Left School and Drop Out not Boundaries Become Big League Artist

Nyoman Masriadi studied art at the Indonesian Art Institute Yogykarta but he left before his final assignment due to a conflict with his teachers, according to The Jakarta Post. Returning to Bali in 1997, Masriadi worked for a year as a painter of souvenir portraits of mythological Balinese figures, and the experience reportedly led to the development of his first superhero characters. The visual imagery and narratives in his paintings are derived from keen and intelligent observations of social life and behavioural traits. His visual vocabulary is striking, continuously refreshing and contemporaneously relevant.

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Singaporean art dealer Jusdeep Shandu observes that Masriadi’s works were “a departure from anything [he] had ever seen”. Sporting a bold figurative style fusing popular culture and traditional motifs, Masriadi’s works address themes of political and social injustice with biting satirical wit, offering shrewd portraits of the human condition.(www.artradarjournal.com)

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In Bali, where he was born, there were two traditions of painting – a sacred one and one of words for a Western audience – but his relationship to these is indirect. Masriadi received his training in art at the Institute Seni Indonesia (ISI) Yogyakarta. From the time he was an art student, he had already been recognized by peers as one of the very first contemporary Balinese artists who eased himself away from an encompassing concern with Balinese life, culture and traditions in his works. He is reputed to have stood in front of the canvas on a cardboard box to restrict himself from any distractions and fidgety behavior; to learn the skill of painting.

 

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Nyoman Masriadi’s story reads unlike any other within the history of Indonesian art. It charts the phenomenal rise of a talented painter, who in 2008, at the age of 36, achieved the prestige of being the first Southeast Asian artist whose works topped US$1 million at auction. It was a feat that propelled him into the international art spotlight.

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During this exhibition, the Paul Kasmin Gallery of New York expressed interest in working with Shandu to bring Masriadi to the US. The artist’s latest exhibition “Nyoman Masriadi”, opened on April 28 in New York. It features five new paintings, never-before-exhibited works dating between from 2012 and 2014 and a series of five 91.4 x 129.5 x 76.2 cm bronze sculptures titled Piglet.

 

 

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In 1997, he returned to Bali with his wife to be, and for a year worked feverously churning out souvenir paintings of Balinese mythological figures. This led to the development of his first superhero characters. With his new family he returned to Yogyakarta as Indonesia was undergoing a turbulent transition.

Following the 1997 Asian Financial Crisis and the fall of the New Order in 1998; the Indonesian art scene shifted, almost overnight, from conservative expressionist paintings with traditional themes to inspiring socially engaged art. Masriadi became enormously productive. His works addressed themes of social injustice, corruption and military abuse, flavored by satirical wit and a bold figurative style.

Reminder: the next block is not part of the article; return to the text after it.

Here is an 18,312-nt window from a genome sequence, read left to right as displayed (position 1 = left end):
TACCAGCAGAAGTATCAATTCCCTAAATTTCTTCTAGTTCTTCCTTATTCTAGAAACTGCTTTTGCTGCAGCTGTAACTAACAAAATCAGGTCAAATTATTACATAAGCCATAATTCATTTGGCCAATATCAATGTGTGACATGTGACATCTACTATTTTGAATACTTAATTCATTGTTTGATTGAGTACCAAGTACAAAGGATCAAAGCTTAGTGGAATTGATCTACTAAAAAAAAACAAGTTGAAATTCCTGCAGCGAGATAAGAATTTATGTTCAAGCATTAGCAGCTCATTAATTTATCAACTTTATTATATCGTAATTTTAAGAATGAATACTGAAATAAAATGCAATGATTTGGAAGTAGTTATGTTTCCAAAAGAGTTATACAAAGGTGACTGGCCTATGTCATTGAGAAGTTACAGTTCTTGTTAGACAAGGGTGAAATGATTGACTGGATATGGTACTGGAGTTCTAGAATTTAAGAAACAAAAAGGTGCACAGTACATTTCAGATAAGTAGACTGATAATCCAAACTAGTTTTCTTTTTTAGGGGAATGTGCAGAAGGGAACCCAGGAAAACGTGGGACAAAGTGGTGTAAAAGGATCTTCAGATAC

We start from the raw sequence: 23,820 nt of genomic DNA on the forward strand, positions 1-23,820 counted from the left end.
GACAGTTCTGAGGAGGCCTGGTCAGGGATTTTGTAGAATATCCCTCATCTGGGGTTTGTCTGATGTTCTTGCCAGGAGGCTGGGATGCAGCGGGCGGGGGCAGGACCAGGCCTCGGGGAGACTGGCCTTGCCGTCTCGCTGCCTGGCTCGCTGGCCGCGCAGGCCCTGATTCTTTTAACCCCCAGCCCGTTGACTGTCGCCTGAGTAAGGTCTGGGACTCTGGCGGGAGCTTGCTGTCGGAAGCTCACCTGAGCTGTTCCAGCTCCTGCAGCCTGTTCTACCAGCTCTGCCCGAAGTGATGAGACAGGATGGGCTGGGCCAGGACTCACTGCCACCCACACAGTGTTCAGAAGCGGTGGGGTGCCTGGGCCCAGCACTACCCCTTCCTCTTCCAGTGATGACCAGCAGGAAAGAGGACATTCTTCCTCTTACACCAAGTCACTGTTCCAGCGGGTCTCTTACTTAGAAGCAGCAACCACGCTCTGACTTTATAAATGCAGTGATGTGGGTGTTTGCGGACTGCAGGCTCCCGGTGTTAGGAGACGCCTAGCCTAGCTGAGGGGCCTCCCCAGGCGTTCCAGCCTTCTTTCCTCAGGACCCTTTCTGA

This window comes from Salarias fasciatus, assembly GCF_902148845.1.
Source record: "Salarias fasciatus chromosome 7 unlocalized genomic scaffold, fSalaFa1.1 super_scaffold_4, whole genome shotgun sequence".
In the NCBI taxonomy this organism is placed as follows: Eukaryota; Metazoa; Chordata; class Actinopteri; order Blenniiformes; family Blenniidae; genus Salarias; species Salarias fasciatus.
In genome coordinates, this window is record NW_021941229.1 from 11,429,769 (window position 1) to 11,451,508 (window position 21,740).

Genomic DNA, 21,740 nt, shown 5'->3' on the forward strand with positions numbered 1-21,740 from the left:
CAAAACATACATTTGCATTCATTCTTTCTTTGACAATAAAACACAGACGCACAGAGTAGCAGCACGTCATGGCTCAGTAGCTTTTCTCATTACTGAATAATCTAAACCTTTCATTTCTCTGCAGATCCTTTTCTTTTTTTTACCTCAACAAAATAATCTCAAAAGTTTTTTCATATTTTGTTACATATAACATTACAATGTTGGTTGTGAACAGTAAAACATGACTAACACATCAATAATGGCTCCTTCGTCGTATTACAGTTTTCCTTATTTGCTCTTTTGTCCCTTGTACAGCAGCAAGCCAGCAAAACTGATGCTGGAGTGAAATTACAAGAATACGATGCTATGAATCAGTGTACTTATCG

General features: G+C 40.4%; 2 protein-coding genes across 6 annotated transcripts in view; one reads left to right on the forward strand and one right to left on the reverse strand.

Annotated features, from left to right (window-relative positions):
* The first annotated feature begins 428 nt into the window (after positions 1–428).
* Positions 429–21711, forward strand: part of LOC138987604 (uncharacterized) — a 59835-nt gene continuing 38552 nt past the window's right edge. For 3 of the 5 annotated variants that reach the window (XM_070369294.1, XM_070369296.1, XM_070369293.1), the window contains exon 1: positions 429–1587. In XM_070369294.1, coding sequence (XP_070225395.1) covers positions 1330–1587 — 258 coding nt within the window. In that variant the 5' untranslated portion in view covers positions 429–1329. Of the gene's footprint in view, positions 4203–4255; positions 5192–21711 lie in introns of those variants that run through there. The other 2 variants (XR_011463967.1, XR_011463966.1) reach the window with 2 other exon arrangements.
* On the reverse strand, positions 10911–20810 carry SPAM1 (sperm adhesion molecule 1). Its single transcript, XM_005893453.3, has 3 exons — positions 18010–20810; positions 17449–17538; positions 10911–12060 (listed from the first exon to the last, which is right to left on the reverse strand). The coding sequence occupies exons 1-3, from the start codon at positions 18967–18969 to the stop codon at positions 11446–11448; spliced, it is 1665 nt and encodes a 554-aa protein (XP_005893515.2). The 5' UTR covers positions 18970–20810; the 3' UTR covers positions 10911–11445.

In 2006, a Masriadi painting sold for $10,000. However, it wasn’t until 2008 when Sudah Biasa di Telanjangi ( Used to Being Stripped )—depicting a black-skinned, muscle-bound man wearing pink bikini briefs around his ankles, covering himself with hands bound by rope—sold at auction for $540,000 at Christie’s Hong Kong.

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Prior to this, interest in Indonesian art at regional auctions had been confined to old masters, such as Hendra Gunawan and Affandi. “I don’t understand what all the fuss is about,” the art-school dropout said about his rising popularity. Masriadi’s stratospheric ascent had only begun. At an auction in 2008 at Sotheby’s Hong Kong, Sorry Hero, Saya Lupa ( Sorry Hero, I Forgot ) set another record, at $619,000. Only two days later “The Man from Bantul” ( Final Round ) sold for US$1,000,725. “Low estimates were a major factor in Masriadi’s initial market acceleration, since they paled in comparison with many other Asian artists’ prices at the time,” Shandu said. (www.artplus.com)

 

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“The gallery has primarily focused on placing Masriadi in American and European collections. The more audiences in the west get to see the paintings in person, the more deeply they engage,” Paul Kasmin Gallery (New York) senior director Nicholas Olney said. “It’s very rare for him to have a gallery show and sales have been excellent. Masriadi’s position as a truly internationally artist has been cemented.” (artplus-Richard Horstman)

He continues. “There is a growing awareness in the US in Indonesia as a destination and as a fertile art community. I’m looking forward to spending more time in Yogyakarta and Bandung to see what the younger generations of artists are working on.”

Common in fact,  mostly collector and gallery from USA and Europe seeking artwork in Indonesia, maybe price, visual uniqueness, theme in social and political issue in emerging market country its more so appealing so complicated.